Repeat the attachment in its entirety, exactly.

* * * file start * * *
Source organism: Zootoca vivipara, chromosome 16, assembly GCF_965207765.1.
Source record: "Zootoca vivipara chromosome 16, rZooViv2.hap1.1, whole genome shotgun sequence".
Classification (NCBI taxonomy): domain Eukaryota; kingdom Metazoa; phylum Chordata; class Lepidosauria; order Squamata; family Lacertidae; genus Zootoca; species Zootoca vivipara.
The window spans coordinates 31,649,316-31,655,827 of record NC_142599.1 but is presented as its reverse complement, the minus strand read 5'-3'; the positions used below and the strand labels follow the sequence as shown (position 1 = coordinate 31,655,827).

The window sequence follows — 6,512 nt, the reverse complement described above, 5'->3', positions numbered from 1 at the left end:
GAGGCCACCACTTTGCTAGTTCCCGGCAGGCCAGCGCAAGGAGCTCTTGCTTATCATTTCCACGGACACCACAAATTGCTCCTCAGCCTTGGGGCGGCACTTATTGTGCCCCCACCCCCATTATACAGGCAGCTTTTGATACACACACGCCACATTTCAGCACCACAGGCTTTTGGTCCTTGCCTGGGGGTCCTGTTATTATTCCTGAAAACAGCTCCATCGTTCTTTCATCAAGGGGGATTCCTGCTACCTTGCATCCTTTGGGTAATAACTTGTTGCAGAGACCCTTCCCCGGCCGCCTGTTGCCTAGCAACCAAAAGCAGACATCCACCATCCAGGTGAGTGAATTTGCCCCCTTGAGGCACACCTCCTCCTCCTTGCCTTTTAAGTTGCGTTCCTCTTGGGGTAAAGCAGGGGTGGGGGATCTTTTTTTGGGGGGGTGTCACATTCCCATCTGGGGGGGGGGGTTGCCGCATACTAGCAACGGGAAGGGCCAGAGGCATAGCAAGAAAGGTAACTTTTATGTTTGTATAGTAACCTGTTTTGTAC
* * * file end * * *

Source organism: Zootoca vivipara, chromosome 16, assembly GCF_965207765.1.
Source record: "Zootoca vivipara chromosome 16, rZooViv2.hap1.1, whole genome shotgun sequence".
Classification (NCBI taxonomy): domain Eukaryota; kingdom Metazoa; phylum Chordata; class Lepidosauria; order Squamata; family Lacertidae; genus Zootoca; species Zootoca vivipara.
The window spans coordinates 31,649,316-31,655,827 of record NC_142599.1 but is presented as its reverse complement, the minus strand read 5'-3'; the positions used below and the strand labels follow the sequence as shown (position 1 = coordinate 31,655,827).

The window sequence follows — 6,512 nt, the reverse complement described above, 5'->3', positions numbered from 1 at the left end:
GAGGCCACCACTTTGCTAGTTCCCGGCAGGCCAGCGCAAGGAGCTCTTGCTTATCATTTCCACGGACACCACAAATTGCTCCTCAGCCTTGGGGCGGCACTTATTGTGCCCCCACCCCCATTATACAGGCAGCTTTTGATACACACACGCCACATTTCAGCACCACAGGCTTTTGGTCCTTGCCTGGGGGTCCTGTTATTATTCCTGAAAACAGCTCCATCGTTCTTTCATCAAGGGGGATTCCTGCTACCTTGCATCCTTTGGGTAATAACTTGTTGCAGAGACCCTTCCCCGGCCGCCTGTTGCCTAGCAACCAAAAGCAGACATCCACCATCCAGGTGAGTGAATTTGCCCCCTTGAGGCACACCTCCTCCTCCTTGCCTTTTAAGTTGCGTTCCTCTTGGGGTAAAGCAGGGGTGGGGGATCTTTTTTTGGGGGGGTGTCACATTCCCATCTGGGGGGGGGGGTTGCCGCATACTAGCAACGGGAAGGGCCAGAGGCATAGCAAGAAAGGTAACTTTTATGTTTGTATAGTAACCTGTTTTGTAC